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These pages will provide an alphabetical listing for all the villages, towns, and settlements in what was the state of Washington at the time the Handbook of American Indian of North America was written.
- Ahchawat. A summer village of the Makah at C. Flattery, Wash. Swan in Smithson. Cont., XVI, 6, 1870.
- Almotu. A Paloos village on the North bank of Snake River, about 30 in. above the mouth of Palouse River, Washington. Mooney in 14th Rep. B. A. R, 735, 1896.
- Atsmitl (Chihalis name for Shoalwater bay) . Chinookan divisions living around Shoal water bay, Washington. Boas, field notes.
- Baada. A former Makah village on Neah bay, Wash. According to Swan it was abandoned in 1863, its inhabitants moving to Neah.
- Chiklisilkh. A Lower Chehalis settlement at Point Leadbetter, the North end of the land tongue at Shoalwater Bay, Washington. Gibbs, Chinook vocab., B. A. E., 23.
- Chimnapum. A small Shahaptian tribe located by Lewis and Clark in 1805 on the North West side of Columbia River near the mouth of the Snake, and on lower Yakima River, Washington. They speak a dialect closely allied to the Paloos. By Lewis and Clark their population was estimated at 1,860, in 42 lodges. A remnant of the tribe is still living on the west side of Columbia River, opposite Pasco, Washington. (L. F.)
- Chippanchickchick. A tribe or band of doubtful linguistic affinity, either Chinookan or Shahaptian, living in 1812 on Columbia River, in Klickitat County, Washington, nearly opposite The Dalles. Their number was estimated at 600.
- Chinook. The principal village of the Chinook, situated on Baker Bay, Pacific County, Washington, near the mouth of Columbia River.
- Chobaabish. A small band of Salish, subordinate to Skagit, on Swinomish Reservation, Washington; mentioned in Pt Elliott treaty of 1855; pop. 38 in 1870.
- Chooahlitsh. A former Samish settlement in the canoe passage East of Hidalgo Island, Northwest Washington
- Cloquallum. A former subdivision and village of the Upper Chehalis on a river of the same name in west Washington.
- Copalis. A division of Salish on Chepalis River, 18 miles north of Grays Harbor, Washington. Lewis and Clark estimated their number at 200, in 10 houses, in 1805.
- Deep Creek Spokan. A former Spokan colony that lived 17 miles southwest of Spokane Falls, now Spokane, Washington. The colony was established for farming purposes; population about 30 in 1880. Warner in Ind. Aff. Rep., 67, 1880.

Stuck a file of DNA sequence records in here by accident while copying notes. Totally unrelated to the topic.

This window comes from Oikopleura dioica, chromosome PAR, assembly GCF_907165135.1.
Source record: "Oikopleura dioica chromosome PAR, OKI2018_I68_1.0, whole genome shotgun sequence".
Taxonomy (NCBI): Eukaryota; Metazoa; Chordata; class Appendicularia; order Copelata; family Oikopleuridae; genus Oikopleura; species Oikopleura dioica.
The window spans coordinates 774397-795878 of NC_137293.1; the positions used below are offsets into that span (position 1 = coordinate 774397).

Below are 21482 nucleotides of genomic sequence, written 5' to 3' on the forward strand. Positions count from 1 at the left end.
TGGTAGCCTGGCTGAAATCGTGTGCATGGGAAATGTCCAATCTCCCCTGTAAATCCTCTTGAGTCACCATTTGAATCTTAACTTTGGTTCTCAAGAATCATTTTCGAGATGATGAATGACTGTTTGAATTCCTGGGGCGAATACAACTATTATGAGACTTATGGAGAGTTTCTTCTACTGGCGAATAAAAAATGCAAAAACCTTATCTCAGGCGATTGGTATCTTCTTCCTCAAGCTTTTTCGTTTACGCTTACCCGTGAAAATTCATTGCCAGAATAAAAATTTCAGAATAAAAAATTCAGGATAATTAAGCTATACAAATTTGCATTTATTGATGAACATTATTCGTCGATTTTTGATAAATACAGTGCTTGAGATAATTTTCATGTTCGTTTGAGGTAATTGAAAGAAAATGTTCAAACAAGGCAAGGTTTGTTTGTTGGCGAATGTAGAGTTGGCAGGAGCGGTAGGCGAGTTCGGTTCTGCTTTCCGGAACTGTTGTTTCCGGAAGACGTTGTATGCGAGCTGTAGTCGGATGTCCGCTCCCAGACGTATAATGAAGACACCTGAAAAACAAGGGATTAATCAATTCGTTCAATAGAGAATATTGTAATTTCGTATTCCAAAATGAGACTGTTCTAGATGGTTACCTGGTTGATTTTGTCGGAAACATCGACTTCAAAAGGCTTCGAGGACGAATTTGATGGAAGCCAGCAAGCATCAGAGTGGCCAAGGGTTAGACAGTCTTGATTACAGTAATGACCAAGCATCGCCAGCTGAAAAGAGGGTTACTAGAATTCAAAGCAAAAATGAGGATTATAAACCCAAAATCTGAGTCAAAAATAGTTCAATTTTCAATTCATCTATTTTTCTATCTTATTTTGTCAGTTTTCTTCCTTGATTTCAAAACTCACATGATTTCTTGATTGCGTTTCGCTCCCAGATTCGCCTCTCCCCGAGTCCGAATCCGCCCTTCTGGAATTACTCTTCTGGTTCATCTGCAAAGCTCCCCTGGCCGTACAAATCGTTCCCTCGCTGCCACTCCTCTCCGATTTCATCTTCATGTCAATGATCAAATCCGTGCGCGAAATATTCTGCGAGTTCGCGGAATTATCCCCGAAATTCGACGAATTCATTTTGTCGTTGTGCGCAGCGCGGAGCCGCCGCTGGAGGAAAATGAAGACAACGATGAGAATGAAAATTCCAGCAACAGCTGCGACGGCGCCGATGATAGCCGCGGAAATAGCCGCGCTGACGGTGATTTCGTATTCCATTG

- Dugh-sokum. Given as the name of a tribe (Mallet in Ind. Aff. Rep., 198, 1877), but really that of the place where Port Madison, Washington, now stands. (Boulet in letter, Mar. 22, 1886).
- Elwha. A Clallam village at the mouth of the river of the same name in Washington.
- Eneeshur. Shahaptian bands aggregating 1,200 population in 41 mat lodges, found by Lewis and Clark in 1805 on both sides of Columbia River near the mouth of the Deschutes, in Washington. The term probably refers more specifically to the Tapanash. (L. F.)
- Etakmehu. A division of Salish now on Port Madison Reservation, Washington.
- Gitlapshoi (‘grassland people’). A division of the Chinook tribe living at Sealand, Pacific County, Wash.
- Hoh. A band of the Quileute living at the mouth of Hoh River, about 15 miles south of Lapush, the main seat of the tribe on the west coast of Washington. They are under the jurisdiction of the Neah Bay Agency. Pop. 62 in 1905. (L. F.)
- Hoko. A Clallam village on Okeho River, Washington. Under the name Okeno its inhabitants participated in the treaty of Point No Point, Washington, in 1855.
- Hooshkal (Hoosh-kal). A former Chehalis village on the north shore of Grays Harbor, Washington. Gibbs, MS., no. 248, B. A. E.
- Hoquiam. A Chehalis village on a creek of the same name, n. shore of Grays harbor, Washington.
- Huiauulch. A Clallam village, the modern Jamestown, 5 miles east of Dungeness, Puget Sound, Washington.
- Humptulips (said to mean chilly region). A body of Chehalis on a river of the same name emptying into Chehalis River, Washington. They are under the supervision of the Puyallup school superintendent and numbered 21 in 1904.
- Hunnint. A Clallam village in northwest Washington which participated in the treaty of Point No Point, Washington, in 1855. U. S. Ind. Treat., 800, 1873.
). A former Lummi village at the s. e. end of Orcas id. of the San Juan group, Wash.
- Inaspetsum. One of the tribes included by the early fur traders under he term Nez Perce (Ross, Fur Hunters, i, 185, 1855). They lived on Columbia r., above the mouth of the Snake, in Washington. Perhaps they were the Winatshipum or the Kalispel. (L. F.)
- Ispipewhumaugh. One of the tribes included by the early fur traders under the term Nez Percé (Ross, Fur Hunters, i, 185, 1855). They lived on Columbia r., above the mouth of Snake r., Wash. They were possibly of Shahaptian stock, but are not otherwise identifiable.
- Ithkyemamits. A tribe or band of doubtful linguistic affinity, either Chinookan or Shahaptian, living in 1812 on Columbia r . in Klickitat co., Wash., nearly opposite The Dalles. Their number was estimated at 600.